Perhaps the most famous example of such a place was the Stonewall Tavern in New York City, a club for gay men that was the locus of an uprising after being routinely raided by the New York City Police Department in 1969. Certainly being the tenants of a building that was known to be owned by the mafia did not offer them any legal protection, and in fact only exacerbated their marginalized condition, at least in the eyes of local authorities, but such a tenancy did allow them to gather as a community, and therefore develop the nascent cultural and social identities and collective structures that would only later, after prolonged civil protest and political activism, achieve legitimacy under the eyes of the law.
Another example involves the evolution of mixed-race jazz clubs. Historically, white and black performers were not allowed to play together on the same stage, or in the same venue, because of laws that mandated racial segregation. Given the central and fundamental role that black musicians played in the development of jazz, their exclusion from clubs and halls that catered to white audiences, whose members were more numerous and wealthier than those of black audiences, disrupted the market for nightclubs, whose patrons increasingly ignored racial segregation laws in favor of finding the best music that was available. Frank Sinatra, no stranger to the mafia, was a central figure in this evolution. As in the cases of the gay bars and dance venues, the mafia groups were more than willing to open and operate venues that catered to these populations, valuing economic profit over social, cultural and legal censure.
Now, certainly the relationship between the mafia and the gay community, and the mafia and the black community, at least as far as its entertainment venues were concerned, was exploitive. Having no where else to turn, members of the gay and black communities who wanted to establish or frequent places of entertainment were at the risk of suffering from exorbitant rents and hazardous conditions. And yet, there is no denying that the intervention by the mafia into a relationship between the state and the legitimate business community on the one hand, and excluded and marginalized groups on the other, played a key role in the evolution of gay and civil rights in the United States.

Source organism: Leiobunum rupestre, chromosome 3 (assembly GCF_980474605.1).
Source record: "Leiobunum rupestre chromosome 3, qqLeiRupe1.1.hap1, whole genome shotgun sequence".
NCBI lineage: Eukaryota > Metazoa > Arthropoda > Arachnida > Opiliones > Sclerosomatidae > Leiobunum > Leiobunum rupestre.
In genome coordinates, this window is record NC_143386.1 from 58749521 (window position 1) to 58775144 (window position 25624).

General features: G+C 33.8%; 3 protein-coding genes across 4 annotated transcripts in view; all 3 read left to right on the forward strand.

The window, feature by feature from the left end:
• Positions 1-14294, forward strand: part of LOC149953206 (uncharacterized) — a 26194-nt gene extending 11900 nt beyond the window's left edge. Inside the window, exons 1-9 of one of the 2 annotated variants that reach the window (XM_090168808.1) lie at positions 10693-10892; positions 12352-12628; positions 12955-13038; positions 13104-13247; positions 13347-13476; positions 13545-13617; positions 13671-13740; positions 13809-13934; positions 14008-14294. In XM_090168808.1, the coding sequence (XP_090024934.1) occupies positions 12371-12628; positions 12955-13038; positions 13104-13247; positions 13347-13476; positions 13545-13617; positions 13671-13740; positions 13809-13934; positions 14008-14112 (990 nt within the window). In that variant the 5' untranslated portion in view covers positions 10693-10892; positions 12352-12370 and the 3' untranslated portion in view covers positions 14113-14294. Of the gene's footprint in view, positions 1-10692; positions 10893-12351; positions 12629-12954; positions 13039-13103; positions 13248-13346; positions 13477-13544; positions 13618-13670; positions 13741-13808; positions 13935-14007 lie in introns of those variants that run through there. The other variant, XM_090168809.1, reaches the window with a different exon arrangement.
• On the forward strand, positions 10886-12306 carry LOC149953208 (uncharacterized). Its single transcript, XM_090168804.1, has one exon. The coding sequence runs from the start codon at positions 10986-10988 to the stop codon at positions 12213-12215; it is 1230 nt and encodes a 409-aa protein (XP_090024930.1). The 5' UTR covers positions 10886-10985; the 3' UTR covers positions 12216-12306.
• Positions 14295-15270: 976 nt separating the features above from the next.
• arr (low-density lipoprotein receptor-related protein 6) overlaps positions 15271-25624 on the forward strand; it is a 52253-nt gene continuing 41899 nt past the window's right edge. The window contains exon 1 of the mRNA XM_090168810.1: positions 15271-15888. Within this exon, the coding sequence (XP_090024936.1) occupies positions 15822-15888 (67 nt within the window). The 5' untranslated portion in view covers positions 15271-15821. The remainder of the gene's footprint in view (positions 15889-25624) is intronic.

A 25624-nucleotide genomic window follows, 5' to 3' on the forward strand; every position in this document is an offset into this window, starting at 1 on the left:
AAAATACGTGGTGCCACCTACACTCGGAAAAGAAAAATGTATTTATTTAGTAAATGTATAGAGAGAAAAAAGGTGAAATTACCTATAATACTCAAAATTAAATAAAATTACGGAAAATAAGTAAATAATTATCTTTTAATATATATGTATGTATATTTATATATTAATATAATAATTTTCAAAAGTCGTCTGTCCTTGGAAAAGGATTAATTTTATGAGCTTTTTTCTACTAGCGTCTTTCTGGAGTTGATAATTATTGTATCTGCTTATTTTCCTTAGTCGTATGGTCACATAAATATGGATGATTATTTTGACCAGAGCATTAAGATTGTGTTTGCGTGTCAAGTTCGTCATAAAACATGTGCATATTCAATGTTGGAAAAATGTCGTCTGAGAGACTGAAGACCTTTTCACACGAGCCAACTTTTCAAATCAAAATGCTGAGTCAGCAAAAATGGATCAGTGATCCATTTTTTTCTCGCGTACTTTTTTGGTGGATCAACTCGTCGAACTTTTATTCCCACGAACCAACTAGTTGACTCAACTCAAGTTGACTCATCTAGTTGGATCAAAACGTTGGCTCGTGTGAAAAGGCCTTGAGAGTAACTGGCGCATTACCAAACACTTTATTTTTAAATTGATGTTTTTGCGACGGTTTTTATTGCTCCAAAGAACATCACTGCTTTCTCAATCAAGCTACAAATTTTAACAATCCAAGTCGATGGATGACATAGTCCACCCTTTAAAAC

This does not mean that the horrendous crimes committed by members of the mafia should be in anyway excused or seen in a new light. It does, however, point to the need to effectively tease apart — to ‘exploit’ in other words — the intricate set of relations that formed the structures that were essential to the development and evolution of gay and black communities in the United States during the postwar period, and to the later development of more mainstream community building and political activism, and the eventual achievement of social and cultural liberation and legal legitimacy of these communities, in the decades that followed.
Those of you who, from reading this column, have gleaned an understanding of serial parasitism and its implication in the evolution of human social and political organization, can easily use its core theoretical concepts — analysis, paralysis and catalysis, or selection, elimination and transformation — to illuminate the particular sets of relations that are evident in the historical details of the evolution of these groups.